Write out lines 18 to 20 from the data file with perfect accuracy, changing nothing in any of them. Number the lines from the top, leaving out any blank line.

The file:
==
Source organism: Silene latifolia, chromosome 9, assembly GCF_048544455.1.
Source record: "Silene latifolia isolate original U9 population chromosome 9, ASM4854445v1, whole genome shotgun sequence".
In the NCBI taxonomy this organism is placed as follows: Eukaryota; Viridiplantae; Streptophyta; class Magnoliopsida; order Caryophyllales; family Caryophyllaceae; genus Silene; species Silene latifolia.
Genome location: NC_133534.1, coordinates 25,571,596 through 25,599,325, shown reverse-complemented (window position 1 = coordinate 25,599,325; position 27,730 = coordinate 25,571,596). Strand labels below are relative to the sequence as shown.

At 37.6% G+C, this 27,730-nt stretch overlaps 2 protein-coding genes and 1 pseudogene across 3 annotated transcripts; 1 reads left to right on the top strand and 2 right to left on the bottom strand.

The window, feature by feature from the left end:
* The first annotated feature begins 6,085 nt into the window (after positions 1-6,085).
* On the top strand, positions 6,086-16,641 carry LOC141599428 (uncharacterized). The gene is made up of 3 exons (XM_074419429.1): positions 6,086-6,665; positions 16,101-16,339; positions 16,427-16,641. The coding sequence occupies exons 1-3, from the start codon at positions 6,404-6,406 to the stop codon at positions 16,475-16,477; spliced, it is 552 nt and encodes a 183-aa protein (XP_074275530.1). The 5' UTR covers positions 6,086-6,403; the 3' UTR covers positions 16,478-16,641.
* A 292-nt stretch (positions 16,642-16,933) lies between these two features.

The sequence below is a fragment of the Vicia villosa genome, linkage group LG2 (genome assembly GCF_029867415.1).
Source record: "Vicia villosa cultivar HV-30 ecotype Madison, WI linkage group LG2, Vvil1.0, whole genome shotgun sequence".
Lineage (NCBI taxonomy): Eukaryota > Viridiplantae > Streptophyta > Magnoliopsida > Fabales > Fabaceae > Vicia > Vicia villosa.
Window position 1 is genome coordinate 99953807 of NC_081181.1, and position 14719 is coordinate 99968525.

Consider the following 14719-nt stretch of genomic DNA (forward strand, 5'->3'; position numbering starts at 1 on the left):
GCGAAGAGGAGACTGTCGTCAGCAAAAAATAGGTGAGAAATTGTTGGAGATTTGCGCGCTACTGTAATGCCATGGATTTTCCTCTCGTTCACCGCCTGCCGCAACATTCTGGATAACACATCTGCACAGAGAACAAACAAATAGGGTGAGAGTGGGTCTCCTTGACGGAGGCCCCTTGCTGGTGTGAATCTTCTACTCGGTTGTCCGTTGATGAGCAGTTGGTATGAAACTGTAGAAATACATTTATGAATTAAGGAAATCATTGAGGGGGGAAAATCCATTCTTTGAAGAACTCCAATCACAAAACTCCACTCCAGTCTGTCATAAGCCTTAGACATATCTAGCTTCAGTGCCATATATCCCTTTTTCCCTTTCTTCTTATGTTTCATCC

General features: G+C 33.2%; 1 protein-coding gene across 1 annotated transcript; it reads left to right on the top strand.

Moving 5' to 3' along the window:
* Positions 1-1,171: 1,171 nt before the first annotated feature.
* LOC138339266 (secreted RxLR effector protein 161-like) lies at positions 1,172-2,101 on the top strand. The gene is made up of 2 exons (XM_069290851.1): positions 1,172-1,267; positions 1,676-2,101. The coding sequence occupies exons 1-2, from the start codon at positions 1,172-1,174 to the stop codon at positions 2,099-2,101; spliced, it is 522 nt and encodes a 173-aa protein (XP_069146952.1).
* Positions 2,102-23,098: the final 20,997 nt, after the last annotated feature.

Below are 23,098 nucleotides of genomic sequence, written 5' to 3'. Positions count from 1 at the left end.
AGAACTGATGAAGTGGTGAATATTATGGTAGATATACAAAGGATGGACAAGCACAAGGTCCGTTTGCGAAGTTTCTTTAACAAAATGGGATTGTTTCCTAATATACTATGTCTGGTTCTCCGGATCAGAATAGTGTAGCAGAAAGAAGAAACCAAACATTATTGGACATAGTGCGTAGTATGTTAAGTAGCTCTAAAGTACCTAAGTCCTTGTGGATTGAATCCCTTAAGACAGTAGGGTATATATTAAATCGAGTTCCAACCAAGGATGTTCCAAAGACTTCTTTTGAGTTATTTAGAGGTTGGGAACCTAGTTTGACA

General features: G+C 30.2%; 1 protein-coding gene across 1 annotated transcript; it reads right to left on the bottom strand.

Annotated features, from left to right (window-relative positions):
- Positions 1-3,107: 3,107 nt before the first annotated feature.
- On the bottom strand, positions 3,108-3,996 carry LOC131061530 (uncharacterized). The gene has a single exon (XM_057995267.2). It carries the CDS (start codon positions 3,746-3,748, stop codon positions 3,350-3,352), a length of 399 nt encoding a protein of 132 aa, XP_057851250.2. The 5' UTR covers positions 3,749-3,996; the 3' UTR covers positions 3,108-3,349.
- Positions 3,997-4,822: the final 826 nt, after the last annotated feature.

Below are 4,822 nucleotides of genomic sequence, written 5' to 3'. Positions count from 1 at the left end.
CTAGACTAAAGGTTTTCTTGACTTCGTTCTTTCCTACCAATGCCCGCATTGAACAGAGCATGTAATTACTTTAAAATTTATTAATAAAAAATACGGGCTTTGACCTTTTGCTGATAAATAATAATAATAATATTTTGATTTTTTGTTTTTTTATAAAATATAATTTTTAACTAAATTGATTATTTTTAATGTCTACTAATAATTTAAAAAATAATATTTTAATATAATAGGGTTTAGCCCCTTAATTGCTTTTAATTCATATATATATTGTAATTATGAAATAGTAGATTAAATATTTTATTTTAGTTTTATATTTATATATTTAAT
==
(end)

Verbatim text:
* Positions 1-1,171: 1,171 nt before the first annotated feature.
* LOC138339266 (secreted RxLR effector protein 161-like) lies at positions 1,172-2,101 on the top strand. The gene is made up of 2 exons (XM_069290851.1): positions 1,172-1,267; positions 1,676-2,101. The coding sequence occupies exons 1-2, from the start codon at positions 1,172-1,174 to the stop codon at positions 2,099-2,101; spliced, it is 522 nt and encodes a 173-aa protein (XP_069146952.1).
* Positions 2,102-23,098: the final 20,997 nt, after the last annotated feature.